I Was a Wrimo Again

Participant-100x100-2Hello writers, from Adair Heitmann. With the recent, tragic and unimaginable losses in the Sandy Hook community in Newtown, CT, I can barely focus on this post. Yet, writing helps me through grief, it has universal curative powers.

Kahlil Gibran wrote, “When you are sorrowful look again in your heart, and you shall see that in truth you are weeping for that which has been your delight.” Much of our collective grief has to do with the senseless killing of innocent children. Children who were in a safe place, school. Children who were with teachers and administrators, loyal to the children’s welfare and capable of taking care of them, until, the unthinkable happens. Gibran’s quote helps me see that I cry because I love children, because I’m a mom, because I’m a teacher, and because I love teachers. All those things, when taken in the balanced order of life, bring delight. I mourn, with the rest of our country and the world. As a writer, I write, to help me get through this grief. So, I am going to continue with the essay I planned, an article about NaNoWriMo (National Novel Writing Month).

Dipping my toe in the NaNoWriMo seas again this year was truly delightful. This past November, I managed to participate in NaNoWriMo and still keep my job. Plus keep all my diverse professional and personal plates spinning. The purpose of NaNoWriMo is to inspire writers of all ages to write 50,000 words in one month. I entered with my eyes wide open, knowing that reality prohibited me from having the spare time to write a 50,000 fictional novel. However, if I added up all the words that I wrote for work, I’m sure I’ve written several full-fledged novels during the month of November. I used NaNoWriMo as a way to fertilize my own writer’s platform, by playing in a national arena. I knew I couldn’t complete a new novel, but my day job gave me the opportunity to participate as part of a community outreach. (It’s nice to write for a living.)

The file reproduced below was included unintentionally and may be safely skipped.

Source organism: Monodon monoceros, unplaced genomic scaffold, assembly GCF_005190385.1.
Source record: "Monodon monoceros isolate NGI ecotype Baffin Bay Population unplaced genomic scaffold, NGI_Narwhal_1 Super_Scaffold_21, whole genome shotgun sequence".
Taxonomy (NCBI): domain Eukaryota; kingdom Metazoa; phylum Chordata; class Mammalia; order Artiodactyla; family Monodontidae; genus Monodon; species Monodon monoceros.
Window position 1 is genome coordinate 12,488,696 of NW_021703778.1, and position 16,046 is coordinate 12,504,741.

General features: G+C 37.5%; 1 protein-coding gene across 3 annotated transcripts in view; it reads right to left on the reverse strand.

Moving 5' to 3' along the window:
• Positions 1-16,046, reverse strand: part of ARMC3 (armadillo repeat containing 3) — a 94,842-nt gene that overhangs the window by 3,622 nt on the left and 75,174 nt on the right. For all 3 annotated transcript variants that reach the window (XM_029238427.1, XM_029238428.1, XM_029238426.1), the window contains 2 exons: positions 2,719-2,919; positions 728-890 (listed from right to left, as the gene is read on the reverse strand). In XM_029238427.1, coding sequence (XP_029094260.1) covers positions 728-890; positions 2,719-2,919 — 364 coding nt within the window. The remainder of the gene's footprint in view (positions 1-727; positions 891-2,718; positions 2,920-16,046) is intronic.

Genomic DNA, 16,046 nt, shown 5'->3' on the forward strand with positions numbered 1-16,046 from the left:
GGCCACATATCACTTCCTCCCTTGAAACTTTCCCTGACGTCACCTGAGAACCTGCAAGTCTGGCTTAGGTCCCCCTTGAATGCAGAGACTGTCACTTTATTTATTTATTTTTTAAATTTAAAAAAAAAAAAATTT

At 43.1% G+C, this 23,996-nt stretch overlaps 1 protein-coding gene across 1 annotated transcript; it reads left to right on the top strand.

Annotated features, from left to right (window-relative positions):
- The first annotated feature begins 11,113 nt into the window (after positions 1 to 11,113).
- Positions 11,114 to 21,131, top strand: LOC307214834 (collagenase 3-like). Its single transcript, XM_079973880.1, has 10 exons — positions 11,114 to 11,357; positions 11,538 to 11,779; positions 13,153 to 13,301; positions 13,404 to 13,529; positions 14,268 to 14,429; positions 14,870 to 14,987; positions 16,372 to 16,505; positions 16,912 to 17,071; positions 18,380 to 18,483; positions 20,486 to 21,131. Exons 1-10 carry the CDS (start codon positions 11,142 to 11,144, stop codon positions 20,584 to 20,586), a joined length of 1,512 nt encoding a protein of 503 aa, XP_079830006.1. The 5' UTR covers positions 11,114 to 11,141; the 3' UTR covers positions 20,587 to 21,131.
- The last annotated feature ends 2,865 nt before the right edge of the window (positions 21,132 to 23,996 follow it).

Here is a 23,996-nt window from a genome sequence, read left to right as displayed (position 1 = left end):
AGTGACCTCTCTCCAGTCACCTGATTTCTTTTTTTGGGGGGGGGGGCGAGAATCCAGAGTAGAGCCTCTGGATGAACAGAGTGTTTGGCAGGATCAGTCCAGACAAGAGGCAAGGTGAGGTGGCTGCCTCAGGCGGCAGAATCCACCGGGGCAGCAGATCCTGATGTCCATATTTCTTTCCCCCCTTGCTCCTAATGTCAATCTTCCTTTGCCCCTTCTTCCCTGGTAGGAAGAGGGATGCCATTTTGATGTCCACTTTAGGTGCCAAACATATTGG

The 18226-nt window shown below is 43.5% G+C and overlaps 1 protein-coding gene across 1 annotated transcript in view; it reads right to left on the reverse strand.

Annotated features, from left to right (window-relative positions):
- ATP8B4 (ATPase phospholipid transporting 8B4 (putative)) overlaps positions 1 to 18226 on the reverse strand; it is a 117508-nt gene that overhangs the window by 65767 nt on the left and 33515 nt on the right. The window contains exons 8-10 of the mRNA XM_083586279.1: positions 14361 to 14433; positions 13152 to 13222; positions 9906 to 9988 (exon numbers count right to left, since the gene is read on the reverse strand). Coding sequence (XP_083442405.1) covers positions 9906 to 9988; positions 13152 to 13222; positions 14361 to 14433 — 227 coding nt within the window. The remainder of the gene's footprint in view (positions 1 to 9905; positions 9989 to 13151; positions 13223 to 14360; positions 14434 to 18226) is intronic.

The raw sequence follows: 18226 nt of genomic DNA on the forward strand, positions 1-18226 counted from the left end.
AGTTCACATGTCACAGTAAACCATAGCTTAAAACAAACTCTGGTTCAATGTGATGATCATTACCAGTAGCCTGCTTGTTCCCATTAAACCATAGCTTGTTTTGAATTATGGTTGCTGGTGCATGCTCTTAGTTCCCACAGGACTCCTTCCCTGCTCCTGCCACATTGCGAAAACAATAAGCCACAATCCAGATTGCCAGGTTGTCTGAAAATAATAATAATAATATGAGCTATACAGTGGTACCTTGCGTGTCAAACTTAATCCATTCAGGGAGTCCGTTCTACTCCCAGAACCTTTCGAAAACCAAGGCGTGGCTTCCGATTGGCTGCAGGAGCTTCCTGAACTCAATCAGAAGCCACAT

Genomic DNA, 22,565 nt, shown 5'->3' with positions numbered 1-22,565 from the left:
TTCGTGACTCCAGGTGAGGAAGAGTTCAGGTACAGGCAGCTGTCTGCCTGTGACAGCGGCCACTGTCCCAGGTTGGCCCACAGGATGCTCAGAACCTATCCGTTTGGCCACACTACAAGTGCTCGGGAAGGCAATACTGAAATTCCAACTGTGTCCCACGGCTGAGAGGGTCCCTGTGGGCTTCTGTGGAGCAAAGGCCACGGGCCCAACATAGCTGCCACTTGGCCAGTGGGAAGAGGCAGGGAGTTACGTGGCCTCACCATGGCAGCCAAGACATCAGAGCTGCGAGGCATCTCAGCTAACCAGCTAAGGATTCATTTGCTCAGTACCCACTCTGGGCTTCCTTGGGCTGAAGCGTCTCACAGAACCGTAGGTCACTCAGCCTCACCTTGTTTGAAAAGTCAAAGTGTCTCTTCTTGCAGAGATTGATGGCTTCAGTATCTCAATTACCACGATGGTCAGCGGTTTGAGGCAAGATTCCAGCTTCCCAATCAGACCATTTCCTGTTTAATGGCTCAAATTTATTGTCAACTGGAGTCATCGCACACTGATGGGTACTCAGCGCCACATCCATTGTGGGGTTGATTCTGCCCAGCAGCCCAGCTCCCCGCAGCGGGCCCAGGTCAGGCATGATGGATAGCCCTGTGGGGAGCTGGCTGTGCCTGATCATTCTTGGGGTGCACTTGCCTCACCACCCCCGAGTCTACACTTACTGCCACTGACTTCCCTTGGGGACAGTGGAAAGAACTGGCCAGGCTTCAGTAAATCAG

To complete the participation in NaNoWriMo, I needed to look into my own resources of what I’d previously written. I brushed off a parable, for children of all ages, that I wrote 21 years ago. I re-worked some sections, and wrote some with fresh eyes. NaNoWriMo inspired me this year. I had to submit something to get the dandy “Participant 2012” icon you see above. I submitted my children’s parable in a word document to the official NaNoWriMo word count counter on their website. The word count added up to a spanking 2,369! Like any good teacher who acknowledges an advancement that his or her student makes, I’m giving myself an A for effort.

Being involved in NaNoWriMo writing circles also gave me a chance to learn more about their Young Writers Program for kids and teens. It looks like an energizing and creative way to engage young writers. I’d encourage any teacher out there, reading this post, to incorporate this into next year’s Language Arts syllabus.

I end today’s piece in a dedication, with love, with compassion, and with inspiration to all the children and teachers of Sandy Hook Elementary School in Newtown, CT.

On a holiday note: All of us at the Fairfield Writer’s Blog wish you a peaceful season and a New Year filled with hope.

Until next time, keep on writing.

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